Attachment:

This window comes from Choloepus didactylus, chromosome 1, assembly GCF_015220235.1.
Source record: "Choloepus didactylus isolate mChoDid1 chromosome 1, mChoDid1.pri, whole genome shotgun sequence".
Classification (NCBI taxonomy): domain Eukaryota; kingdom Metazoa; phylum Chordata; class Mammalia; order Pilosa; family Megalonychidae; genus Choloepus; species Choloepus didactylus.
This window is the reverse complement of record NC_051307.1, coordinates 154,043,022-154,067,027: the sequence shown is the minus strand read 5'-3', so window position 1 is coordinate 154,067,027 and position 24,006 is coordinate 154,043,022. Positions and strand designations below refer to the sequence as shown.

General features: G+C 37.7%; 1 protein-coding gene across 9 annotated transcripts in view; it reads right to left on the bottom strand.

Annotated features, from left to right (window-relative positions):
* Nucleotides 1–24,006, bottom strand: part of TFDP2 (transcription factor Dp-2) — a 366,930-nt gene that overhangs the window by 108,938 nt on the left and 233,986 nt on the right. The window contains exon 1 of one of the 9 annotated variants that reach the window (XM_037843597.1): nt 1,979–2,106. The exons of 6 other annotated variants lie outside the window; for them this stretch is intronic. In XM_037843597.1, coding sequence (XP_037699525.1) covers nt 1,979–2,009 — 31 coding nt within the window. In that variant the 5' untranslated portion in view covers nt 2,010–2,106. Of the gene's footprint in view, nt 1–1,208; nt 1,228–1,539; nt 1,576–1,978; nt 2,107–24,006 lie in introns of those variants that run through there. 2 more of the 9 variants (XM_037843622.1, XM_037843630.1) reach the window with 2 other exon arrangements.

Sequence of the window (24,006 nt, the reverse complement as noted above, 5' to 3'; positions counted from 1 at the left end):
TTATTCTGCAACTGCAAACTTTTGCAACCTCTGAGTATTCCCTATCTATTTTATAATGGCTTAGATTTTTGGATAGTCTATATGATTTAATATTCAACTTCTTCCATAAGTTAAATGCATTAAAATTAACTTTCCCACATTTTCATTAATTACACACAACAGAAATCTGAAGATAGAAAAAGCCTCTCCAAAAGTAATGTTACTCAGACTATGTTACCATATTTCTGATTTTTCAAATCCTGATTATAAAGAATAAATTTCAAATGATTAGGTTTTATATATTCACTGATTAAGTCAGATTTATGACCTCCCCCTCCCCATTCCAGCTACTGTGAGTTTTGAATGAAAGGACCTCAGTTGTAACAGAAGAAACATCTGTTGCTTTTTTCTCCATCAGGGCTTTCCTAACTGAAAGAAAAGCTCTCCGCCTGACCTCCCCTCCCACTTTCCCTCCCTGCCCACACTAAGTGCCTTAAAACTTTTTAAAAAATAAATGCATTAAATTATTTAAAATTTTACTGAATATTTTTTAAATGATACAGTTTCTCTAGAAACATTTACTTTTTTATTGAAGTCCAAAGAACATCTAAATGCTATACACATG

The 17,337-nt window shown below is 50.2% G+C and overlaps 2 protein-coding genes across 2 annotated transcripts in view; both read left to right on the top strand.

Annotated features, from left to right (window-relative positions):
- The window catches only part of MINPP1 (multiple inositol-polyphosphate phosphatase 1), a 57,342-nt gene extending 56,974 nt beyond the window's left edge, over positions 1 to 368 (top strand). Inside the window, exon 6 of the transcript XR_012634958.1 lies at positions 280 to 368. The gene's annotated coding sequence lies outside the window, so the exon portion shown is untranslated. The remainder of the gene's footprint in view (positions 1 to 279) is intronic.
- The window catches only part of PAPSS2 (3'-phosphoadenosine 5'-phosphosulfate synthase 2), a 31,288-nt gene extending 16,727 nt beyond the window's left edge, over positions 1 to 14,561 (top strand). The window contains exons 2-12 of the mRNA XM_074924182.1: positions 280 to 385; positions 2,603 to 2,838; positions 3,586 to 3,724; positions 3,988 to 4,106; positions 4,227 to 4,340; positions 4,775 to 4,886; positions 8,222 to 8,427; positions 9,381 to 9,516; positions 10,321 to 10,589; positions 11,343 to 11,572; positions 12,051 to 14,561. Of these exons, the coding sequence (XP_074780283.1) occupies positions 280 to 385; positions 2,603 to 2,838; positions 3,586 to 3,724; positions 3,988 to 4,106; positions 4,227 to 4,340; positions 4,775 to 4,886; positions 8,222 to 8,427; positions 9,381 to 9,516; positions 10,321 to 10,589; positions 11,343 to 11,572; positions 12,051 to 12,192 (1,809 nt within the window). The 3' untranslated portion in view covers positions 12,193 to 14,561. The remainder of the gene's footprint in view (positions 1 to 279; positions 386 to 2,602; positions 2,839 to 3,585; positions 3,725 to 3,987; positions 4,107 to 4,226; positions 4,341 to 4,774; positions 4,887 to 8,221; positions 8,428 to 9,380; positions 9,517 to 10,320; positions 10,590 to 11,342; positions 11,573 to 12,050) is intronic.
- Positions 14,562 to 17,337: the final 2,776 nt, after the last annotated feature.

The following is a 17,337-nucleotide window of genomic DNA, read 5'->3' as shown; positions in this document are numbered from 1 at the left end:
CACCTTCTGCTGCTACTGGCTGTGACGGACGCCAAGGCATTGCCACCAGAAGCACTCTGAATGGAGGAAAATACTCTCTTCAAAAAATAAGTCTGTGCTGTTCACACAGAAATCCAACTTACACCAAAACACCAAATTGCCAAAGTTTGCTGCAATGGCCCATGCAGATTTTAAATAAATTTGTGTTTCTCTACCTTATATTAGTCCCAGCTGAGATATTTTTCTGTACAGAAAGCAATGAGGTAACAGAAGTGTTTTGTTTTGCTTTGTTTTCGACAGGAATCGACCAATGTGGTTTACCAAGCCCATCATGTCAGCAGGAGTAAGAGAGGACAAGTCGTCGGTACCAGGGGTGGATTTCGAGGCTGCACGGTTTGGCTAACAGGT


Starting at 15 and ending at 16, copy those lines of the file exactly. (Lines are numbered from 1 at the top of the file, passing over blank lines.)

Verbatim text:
The following is a 17,337-nucleotide window of genomic DNA, read 5'->3' as shown; positions in this document are numbered from 1 at the left end:
CACCTTCTGCTGCTACTGGCTGTGACGGACGCCAAGGCATTGCCACCAGAAGCACTCTGAATGGAGGAAAATACTCTCTTCAAAAAATAAGTCTGTGCTGTTCACACAGAAATCCAACTTACACCAAAACACCAAATTGCCAAAGTTTGCTGCAATGGCCCATGCAGATTTTAAATAAATTTGTGTTTCTCTACCTTATATTAGTCCCAGCTGAGATATTTTTCTGTACAGAAAGCAATGAGGTAACAGAAGTGTTTTGTTTTGCTTTGTTTTCGACAGGAATCGACCAATGTGGTTTACCAAGCCCATCATGTCAGCAGGAGTAAGAGAGGACAAGTCGTCGGTACCAGGGGTGGATTTCGAGGCTGCACGGTTTGGCTAACAGGT